Ex-Credit Suisse Banker Has a Plan for Argentina’s Bond Holdouts

A former Credit Suisse banker advising an Argentine presidential candidate aligned with President Cristina Fernandez de Kirchner says he has a plan for the country’s legal dispute with holders of defaulted bonds.

Hedge funds won’t be happy.

Marcelo Bosch, who left banking in 2007 and is the chief executive of state-run railroad Trenes Argentinos, says his idea is to save money by offering nothing new to the hedge funds that didn’t agree to debt swaps after a $95 billion default in 2001. The candidate he’s advising, Transport Minister Florencio Randazzo, trails Buenos Aires Governor Daniel Scioli in most polls before a primary slated for Aug. 9.

Bosch says if Randazzo becomes president, he should pay all of what’s owed to so-called holdouts who bought the defaulted debt near face value before the 2001 economic crisis. Billionaire Paul Singer’s Elliott Management and the other funds that make up the majority of holdout creditors -- and who Bosch refers to as “vultures” who bought the debt for as little as 15 cents on the dollar -- would be kept waiting. He thinks they’ll eventually give up and accept a long-standing offer for payouts similar to a restructuring in 2005 that imposed losses of about 70 percent for bondholders.

“We need to first pay those who bought at par in good faith to show respect for New York law,” Bosch said in an interview at his office in Buenos Aires. “The market will understand this and see it as a credit positive. While vultures wait, we can issue under local law to finance the government and use multilateral and Chinese loans.”

Blocked Payments

Officials at Elliott and Aurelius Capital Management, another holdout, declined to comment on Bosch’s remarks. Both firms have rejected terms of the previous restructuring on multiple occasions, including during talks before the default last year.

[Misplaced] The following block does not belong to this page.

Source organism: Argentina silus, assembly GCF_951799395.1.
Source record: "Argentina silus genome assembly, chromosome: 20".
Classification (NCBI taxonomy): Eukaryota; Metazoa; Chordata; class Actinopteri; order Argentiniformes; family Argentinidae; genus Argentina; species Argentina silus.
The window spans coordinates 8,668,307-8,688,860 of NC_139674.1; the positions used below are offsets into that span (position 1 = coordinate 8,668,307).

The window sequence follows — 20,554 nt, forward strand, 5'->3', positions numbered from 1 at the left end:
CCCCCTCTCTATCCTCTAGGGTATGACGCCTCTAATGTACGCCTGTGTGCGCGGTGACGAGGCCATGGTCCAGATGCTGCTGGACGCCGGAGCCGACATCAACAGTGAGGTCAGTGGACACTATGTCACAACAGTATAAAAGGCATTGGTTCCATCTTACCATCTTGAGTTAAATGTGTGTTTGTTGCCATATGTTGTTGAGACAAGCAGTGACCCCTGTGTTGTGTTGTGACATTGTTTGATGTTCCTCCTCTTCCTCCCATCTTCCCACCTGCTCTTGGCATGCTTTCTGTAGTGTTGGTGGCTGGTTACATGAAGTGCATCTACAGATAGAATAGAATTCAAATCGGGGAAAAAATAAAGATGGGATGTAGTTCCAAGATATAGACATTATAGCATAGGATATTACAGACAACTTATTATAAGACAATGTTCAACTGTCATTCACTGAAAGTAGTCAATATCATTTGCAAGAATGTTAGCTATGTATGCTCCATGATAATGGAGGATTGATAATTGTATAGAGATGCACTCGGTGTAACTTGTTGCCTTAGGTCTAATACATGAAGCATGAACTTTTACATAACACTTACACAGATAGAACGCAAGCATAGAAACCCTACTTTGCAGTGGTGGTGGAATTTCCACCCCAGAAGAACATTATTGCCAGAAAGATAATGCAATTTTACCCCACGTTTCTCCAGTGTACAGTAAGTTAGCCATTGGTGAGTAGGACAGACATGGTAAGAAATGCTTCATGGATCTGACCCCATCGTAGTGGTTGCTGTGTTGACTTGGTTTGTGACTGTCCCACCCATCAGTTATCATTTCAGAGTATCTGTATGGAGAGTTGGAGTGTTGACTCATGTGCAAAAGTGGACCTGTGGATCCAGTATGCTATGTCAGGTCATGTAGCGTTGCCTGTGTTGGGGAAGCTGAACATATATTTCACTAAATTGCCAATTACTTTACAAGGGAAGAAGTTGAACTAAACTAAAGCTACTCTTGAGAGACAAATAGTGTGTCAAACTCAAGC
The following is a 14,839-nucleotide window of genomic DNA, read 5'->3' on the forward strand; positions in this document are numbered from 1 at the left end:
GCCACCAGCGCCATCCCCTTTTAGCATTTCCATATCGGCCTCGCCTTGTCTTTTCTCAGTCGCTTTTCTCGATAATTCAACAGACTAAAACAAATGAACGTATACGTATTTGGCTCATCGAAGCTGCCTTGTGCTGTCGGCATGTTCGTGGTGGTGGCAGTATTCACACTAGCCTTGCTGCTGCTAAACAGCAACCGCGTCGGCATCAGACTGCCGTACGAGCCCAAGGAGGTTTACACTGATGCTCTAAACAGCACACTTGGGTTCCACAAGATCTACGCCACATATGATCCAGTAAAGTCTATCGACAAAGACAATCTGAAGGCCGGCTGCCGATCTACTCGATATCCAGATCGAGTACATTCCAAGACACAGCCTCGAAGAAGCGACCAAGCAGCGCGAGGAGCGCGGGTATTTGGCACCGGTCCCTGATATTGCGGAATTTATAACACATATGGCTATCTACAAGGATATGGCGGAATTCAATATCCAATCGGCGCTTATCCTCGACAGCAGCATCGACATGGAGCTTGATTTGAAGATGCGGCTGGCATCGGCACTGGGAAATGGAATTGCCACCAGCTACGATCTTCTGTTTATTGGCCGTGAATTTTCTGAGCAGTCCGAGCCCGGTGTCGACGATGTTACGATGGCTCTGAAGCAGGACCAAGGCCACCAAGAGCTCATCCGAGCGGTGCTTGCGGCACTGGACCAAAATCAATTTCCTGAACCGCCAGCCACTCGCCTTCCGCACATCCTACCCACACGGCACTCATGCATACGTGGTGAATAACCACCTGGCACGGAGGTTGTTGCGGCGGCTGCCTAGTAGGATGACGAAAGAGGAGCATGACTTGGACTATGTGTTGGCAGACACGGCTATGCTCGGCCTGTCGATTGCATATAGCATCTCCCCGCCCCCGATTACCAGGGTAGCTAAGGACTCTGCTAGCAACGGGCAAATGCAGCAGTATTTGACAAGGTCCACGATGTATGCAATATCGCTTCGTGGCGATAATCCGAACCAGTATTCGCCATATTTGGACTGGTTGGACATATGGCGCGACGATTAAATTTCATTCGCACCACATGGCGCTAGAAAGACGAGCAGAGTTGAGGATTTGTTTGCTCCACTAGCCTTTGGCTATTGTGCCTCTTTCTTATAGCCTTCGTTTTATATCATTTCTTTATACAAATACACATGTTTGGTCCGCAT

The debt standoff is among obstacles to reviving a flagging economy that Citigroup Inc. estimates will have a financing gap of about $22 billion next year. The legal dispute caused Argentina to default for a second time in 13 years in 2014 as a U.S. judge blocked Argentina’s payments on some foreign debt until the government reaches a deal with the holdouts. The country’s access to dollar-bond markets is restricted.

Randazzo, who has said he is the favored candidate of Fernandez, criticized Scioli on June 1 for comments made by an adviser saying he would pay holdout claims at about 70 cents on the dollar. Juan Belen, Randazzo’s spokesman, didn’t reply to calls and e-mails seeking comment on the plan drafted by Bosch.

GDP Warrants

While Scioli has backed Fernandez’s decision to reject the ruling, his chief economic adviser, Miguel Bein, said Argentina should negotiate with the holdouts. Opposition candidate Mauricio Macri has also said he would sit down with the creditors to find a solution.

Bosch also said Randazzo would take advantage of the current default to restructure so-called GDP warrants that may cost the government about $40 billion in payments over the next 18 years. The warrants, which were issued as part of debt restructuring in 2005 and 2010, have returned 43 percent a year on average between 2006 and 2013.

“Since we’ve been declared in default technically and legally, the prospectus clearly stipulates that the GDP coupon can be restructured,” Bosch said. His plan is to cap future payments on the securities to $10 billion.

Bosch, 43, worked at ING Groep NV in Buenos Aires and as a money manager for Credit Suisse in New York for six years before returning to Argentina in 2008. In 2013, he was hired by Randazzo to manage the nationalization of Argentina’s cargo railway system and led the restructuring of a $2.4 billion loan from China.

Voter Polls

Bosch declared a personal fortune of $4.4 million to the tax agency last year.

Randazzo would win 42.5 percent of votes in the primary if he is openly backed by Fernandez, according to an OPSM poll published May 25 that had a margin of error of 2.5 percentage points. Scioli, the governor of Buenos Aires province and a former vice president, had 51.5 percent support among likely primary voters.

The same poll gave Scioli 32.2 percent of intended votes against 29.9 percent for Buenos Aires Mayor Mauricio Macri of the opposition Pro party in an eventual first-round election on Oct. 25.

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